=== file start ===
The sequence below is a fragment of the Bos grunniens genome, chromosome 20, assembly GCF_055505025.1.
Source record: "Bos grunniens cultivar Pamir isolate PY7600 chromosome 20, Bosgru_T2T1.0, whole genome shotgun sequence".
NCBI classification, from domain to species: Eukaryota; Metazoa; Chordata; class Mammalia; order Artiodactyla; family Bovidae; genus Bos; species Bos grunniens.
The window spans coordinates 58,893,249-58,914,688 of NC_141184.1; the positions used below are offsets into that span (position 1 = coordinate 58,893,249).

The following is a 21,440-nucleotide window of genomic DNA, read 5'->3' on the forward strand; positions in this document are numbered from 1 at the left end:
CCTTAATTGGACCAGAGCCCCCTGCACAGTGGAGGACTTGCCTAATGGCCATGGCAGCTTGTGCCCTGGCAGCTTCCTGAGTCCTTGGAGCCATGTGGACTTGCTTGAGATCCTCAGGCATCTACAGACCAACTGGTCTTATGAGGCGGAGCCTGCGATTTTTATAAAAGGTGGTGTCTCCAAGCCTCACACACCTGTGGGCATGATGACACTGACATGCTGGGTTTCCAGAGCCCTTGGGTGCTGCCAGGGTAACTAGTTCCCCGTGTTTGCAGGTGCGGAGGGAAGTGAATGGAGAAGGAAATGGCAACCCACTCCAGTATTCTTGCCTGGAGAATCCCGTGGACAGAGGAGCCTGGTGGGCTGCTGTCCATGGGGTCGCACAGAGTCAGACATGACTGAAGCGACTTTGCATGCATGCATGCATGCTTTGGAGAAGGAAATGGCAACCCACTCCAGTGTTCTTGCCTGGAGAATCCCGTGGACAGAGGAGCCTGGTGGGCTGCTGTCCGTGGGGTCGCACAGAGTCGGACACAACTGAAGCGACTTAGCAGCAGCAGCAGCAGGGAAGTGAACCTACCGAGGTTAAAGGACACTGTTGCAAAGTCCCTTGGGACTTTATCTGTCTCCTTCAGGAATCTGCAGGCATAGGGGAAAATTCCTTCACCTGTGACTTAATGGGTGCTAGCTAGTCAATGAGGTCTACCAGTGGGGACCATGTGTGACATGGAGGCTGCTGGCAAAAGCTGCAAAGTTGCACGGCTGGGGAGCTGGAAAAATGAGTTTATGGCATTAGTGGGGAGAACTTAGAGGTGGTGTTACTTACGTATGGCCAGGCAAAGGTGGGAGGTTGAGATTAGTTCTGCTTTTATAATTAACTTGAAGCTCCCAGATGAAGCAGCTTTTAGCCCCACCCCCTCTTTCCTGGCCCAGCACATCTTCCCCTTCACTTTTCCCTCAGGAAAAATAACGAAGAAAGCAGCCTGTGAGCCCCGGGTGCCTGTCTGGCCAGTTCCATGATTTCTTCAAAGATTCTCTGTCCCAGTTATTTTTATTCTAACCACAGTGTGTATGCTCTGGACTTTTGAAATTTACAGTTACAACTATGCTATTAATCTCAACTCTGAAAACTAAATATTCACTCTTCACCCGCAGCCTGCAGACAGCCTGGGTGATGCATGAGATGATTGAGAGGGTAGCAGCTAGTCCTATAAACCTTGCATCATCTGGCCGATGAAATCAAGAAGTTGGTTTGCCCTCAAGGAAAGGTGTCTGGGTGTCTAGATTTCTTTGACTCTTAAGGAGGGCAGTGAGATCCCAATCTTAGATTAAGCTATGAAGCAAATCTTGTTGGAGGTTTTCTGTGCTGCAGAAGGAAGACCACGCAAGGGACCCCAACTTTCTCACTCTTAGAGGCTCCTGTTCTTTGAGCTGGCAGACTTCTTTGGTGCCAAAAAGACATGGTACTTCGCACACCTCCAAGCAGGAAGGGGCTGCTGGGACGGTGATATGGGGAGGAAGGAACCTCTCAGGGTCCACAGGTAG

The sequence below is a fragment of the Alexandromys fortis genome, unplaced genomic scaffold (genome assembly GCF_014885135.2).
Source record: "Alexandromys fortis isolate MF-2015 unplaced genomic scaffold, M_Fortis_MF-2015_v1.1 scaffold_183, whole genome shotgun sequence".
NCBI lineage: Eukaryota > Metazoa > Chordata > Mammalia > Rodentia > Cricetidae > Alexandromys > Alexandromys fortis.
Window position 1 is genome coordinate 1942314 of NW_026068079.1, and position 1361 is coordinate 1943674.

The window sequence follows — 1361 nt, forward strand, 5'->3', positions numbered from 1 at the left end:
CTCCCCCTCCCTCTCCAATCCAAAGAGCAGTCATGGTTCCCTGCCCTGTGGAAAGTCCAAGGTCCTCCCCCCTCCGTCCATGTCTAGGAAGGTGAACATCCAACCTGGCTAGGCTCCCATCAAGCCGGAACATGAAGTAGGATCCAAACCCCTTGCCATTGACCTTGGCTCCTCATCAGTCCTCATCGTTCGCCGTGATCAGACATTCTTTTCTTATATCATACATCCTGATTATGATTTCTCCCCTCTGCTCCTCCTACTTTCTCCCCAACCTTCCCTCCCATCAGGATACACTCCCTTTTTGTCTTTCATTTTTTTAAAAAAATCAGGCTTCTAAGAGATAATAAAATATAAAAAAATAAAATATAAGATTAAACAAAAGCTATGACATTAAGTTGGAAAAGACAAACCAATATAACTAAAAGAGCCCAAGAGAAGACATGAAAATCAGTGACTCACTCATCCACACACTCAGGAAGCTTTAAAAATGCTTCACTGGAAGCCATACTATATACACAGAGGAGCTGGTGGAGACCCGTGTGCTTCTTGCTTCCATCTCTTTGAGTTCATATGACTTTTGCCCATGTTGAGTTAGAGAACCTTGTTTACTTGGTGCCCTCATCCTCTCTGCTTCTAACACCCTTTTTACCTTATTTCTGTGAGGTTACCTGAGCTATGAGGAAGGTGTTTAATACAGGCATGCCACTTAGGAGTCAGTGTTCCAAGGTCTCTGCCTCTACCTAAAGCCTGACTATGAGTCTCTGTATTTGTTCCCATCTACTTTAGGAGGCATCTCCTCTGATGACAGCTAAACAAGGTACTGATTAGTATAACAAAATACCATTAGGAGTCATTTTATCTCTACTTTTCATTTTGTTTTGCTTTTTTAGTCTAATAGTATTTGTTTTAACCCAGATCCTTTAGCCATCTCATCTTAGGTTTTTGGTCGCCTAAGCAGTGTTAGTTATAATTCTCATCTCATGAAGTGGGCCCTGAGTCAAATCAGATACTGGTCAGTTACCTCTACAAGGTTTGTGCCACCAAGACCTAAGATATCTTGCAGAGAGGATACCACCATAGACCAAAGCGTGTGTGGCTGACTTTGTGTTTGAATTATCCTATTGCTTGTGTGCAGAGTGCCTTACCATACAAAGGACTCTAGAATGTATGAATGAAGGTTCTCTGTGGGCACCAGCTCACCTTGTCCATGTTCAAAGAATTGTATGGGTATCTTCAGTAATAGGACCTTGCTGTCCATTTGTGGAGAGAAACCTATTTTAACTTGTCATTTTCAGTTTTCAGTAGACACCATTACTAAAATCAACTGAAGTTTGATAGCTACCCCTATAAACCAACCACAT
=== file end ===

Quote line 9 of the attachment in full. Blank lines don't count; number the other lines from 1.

NCBI lineage: Eukaryota > Metazoa > Chordata > Mammalia > Rodentia > Cricetidae > Alexandromys > Alexandromys fortis.